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What We’re Reading
We keep an eye out for the most interesting stories about Labby subjects: digital media, startups, the web, journalism, strategy, and more. Here’s some of what we’ve seen lately.
November 21, 2017
“Among the publications that have moved to Arc are the Los Angeles Times, Canada’s Globe and Mail, the New Zealand Herald, and smaller outfits such as Alaska Dispatch News and Oregon’s Willamette Week. In aggregate, sites running on Arc reach 300 million readers; publishers pay based on bandwidth, which means that the more successful they are at attracting readers, the better it is for Arc Publishing. The typical bottom line ranges from $10,000 a month at the low end up to $150,000 a month for Arc’s biggest customers.”
Fast Company / Harry McCracken / Nov 21
“Giving everything away appears more than ever to be a path to commoditization and low margins, if not outright ruin.”
Slate / Will Oremus / Nov 21
Entry to the half-a-trillion-dollar club — which includes Apple, Alphabet, Facebook, Microsoft and Amazon — comes a week after Tencent posted a profit of 18 billion RMB ($2.7 billion) on revenue of 65.2 billion RMB ($9.8 billion) for the third quarter of 2017. Overall profit was up 69 percent year-on-year and revenue rose by 61 percent thanks to Tencent’s games business. SW
TechCrunch / Jon Russell / Nov 21
“Podcast platforms popular elsewhere are little used in Myanmar. SoundCloud puts off many because Android users must download the app to listen, and few people in the country have iPhones. To get around that, Doh Athan can be streamed directly from Facebook, a platform that dominates Myanmar’s internet.”
The Splice Newsroom / Joshua Carroll / Nov 21
“Partners tell me FB is prepared to spend more in the search for a hit show.”
Twitter / Alex Heath / Nov 21
“It was a company-wide and coordinated push — from our excellent editorial coverage, with a string of strong exclusives and beautifully written features, to smart marketing, customer service and product and tech. It was also the result of many individual efforts, such as sending gift articles to friends and contacts and spreading the message about the FT.” Next step: 1 million.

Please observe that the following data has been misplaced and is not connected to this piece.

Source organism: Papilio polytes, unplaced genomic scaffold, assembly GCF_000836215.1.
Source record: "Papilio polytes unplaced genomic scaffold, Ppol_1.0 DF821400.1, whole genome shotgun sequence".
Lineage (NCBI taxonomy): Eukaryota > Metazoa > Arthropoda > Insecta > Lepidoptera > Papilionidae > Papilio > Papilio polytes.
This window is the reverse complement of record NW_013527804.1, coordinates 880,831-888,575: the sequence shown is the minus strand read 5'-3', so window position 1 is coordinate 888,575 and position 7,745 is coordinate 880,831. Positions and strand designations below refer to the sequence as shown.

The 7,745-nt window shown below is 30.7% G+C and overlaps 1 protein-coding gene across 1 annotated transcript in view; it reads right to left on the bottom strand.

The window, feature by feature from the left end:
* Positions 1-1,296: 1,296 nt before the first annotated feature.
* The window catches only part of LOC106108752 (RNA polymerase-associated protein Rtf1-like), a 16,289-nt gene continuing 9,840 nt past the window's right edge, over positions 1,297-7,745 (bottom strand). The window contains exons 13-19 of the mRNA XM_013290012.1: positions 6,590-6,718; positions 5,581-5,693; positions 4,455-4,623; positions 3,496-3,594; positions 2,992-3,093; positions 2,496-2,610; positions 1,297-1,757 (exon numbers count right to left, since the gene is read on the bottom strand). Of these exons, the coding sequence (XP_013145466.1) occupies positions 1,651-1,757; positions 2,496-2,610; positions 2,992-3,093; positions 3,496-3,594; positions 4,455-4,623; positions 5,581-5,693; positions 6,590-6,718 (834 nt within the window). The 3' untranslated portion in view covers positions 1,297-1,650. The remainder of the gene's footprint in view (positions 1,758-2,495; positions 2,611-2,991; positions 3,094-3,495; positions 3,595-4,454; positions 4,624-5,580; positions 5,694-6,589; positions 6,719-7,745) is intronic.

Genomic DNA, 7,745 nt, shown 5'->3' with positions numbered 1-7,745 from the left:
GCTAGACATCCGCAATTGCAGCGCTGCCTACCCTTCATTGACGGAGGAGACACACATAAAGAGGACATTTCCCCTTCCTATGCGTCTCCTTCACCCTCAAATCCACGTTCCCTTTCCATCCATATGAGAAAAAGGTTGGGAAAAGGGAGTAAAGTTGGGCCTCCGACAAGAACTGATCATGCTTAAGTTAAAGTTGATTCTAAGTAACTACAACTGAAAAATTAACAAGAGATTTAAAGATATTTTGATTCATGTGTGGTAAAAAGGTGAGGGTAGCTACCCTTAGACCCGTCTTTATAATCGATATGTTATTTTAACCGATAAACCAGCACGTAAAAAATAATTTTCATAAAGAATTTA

The Financial Times / John Ridding / Nov 21
“We’re doing well on Facebook, but we were also looking at the retention numbers, and those were not as high as we would like them to be, especially on the content that we were putting a real investment into, which is our in-depth and investigative reporting.”
Digiday / Sahil Patel / Nov 21
The European Forest Institute and the Global Editors Network are joining forces to launch the pilot project which supports journalists produce 360-degree videos on climate change and people’s lives. Lookout360° combines in-field training and a three-month mentorship to support journalists produce immersive stories with a focus on climate change.
Global Editors Network / Nov 21
“This job represents a fantastic opportunity to empower local journalists to use the huge amounts of data now available, to ensure that people across the UK feel their local services and local representatives are working in their best interests.”
The Bureau of Investigative Journalism / Nov 21
“‘It came from Pete on down — ‘What’s going to be our version of Ben Smith?'” a former insider said. “‘They got Ben Smith, so we need someone,'” said another, describing the philosophy. “‘They started BuzzFeed Studios; let’s start Mashable Studios.’ I’m surprised they didn’t call it ‘MashFeed’ at some point.'” But as an ex-editorial staffer said, the pivot to general news made Mashable a ‘jack-of-all-trades, master of none. Everyone was aware BuzzFeed was beating us on stuff, and the tech pubs didn’t take us seriously.'”
Digiday / Lucia Moses / Nov 21